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Mount Palomar Winery
 
May 18, 2015 | Mount Palomar Winery

It’s Time for Riesling

For Mount Palomar the month of May is a perfect time to bottle White Riesling after an extended slow cold fermentation that increases the wine’s fruit elements. Professionally as a winemaker I must maintain an appreciation for all types of wine. However I have very distinct memories of enjoying Riesling wines as a younger man and these wines continue to be particularly dear to me. The varietal is well known for its’ characteristic floral elements and often have tastes of stone fruit. Americans tend to think of Riesling only as sweet wines. These medium sweet wines are wonderful; however there remains a much larger world of Rieslings to explore.

Fact: DNA finger printing show that Riesling is closely related to Chardonnay. They are sibling hybrids.

Riesling is well associated with Germany and thus is assumed to be the place of origin, but in reality no one really knows where the grape originated. The vine is prone to bunch rot and can be particularly difficult to cultivate in areas with frequent summer rains so it may have originated in a dry climate similar to California. The grape tends to have high acid levels that make it a good choice to produce as a sweet wine. When the wine is produced without residual sugar these same elevated acids also make a dry wine taste drier. The clusters are small making harvesting tedious, however the small berry size increases the intensity of flavors and aromas. The vine can require more attention than other varieties, but the wine is worth the extra effort.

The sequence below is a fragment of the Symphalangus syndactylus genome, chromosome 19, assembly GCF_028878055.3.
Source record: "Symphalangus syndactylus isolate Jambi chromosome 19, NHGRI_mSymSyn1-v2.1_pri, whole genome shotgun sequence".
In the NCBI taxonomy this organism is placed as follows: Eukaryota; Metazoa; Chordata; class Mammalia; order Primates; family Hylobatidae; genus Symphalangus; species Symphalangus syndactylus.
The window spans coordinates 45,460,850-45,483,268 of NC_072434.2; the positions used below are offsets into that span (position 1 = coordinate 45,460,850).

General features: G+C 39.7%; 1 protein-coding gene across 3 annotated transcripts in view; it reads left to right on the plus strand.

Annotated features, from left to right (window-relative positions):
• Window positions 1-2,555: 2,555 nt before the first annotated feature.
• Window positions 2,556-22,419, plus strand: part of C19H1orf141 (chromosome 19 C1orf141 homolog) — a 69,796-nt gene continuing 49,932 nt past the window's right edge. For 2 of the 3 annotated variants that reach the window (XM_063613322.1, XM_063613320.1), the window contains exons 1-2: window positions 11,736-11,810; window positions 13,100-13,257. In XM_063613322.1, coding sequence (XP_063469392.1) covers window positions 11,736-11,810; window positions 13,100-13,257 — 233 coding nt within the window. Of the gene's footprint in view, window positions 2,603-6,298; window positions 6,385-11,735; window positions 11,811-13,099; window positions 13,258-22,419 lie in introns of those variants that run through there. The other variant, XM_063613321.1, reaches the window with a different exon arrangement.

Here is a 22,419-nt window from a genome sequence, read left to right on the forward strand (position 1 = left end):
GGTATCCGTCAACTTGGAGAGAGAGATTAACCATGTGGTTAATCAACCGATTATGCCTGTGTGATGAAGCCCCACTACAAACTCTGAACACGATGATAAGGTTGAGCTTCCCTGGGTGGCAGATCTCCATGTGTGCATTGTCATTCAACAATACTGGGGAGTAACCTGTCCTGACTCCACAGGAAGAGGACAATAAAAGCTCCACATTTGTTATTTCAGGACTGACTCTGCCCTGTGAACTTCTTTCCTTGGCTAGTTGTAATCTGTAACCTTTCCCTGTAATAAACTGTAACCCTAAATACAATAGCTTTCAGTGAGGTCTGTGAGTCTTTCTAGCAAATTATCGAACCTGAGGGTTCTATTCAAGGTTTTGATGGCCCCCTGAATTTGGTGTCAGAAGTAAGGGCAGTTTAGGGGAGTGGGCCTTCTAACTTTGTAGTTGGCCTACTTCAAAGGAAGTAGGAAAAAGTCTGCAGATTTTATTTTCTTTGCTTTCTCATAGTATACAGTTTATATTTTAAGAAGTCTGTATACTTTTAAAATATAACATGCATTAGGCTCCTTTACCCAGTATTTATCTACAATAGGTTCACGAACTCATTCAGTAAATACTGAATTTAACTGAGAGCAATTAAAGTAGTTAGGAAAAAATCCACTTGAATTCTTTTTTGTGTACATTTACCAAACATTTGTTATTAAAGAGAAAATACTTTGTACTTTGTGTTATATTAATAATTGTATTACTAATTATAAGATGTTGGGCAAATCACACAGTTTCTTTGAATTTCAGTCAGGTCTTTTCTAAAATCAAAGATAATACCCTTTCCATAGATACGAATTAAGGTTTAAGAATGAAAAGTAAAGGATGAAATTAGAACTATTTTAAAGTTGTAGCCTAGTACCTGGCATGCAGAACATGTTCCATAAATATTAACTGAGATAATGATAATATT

Medium Sweet Riesling: This is the most popular style in the United States. Generally the residual sugar is between two and four percent. This wine is not intended for extended aging and is best consumed less than four years old.

Dessert Riesling: These are super sweet and would include ice wines, late harvest, and botrytis wine. These wines are harvested or treated in a way that raises the sugar content. They are often allowed extended aging. The flavor components are very intense.

Dry Riesling: These wines have very little or no residual sugar. This class of Riesling can vary from light and crisp similar in style to a Pinot Grigio to big and full like a well oaked Chardonnay with a distinct Riesling character.

As the weather gets warmer and the summer heats up, Riesling is a refreshing wine choice. Visit us at Mount Palomar Winery and compare our “Riesling” at 3% residual sugar and our neutral barrel aged “Dry Riesling” at 0% residual sugar.

CHEERS!

Time Posted: May 18, 2015 at 11:17 AM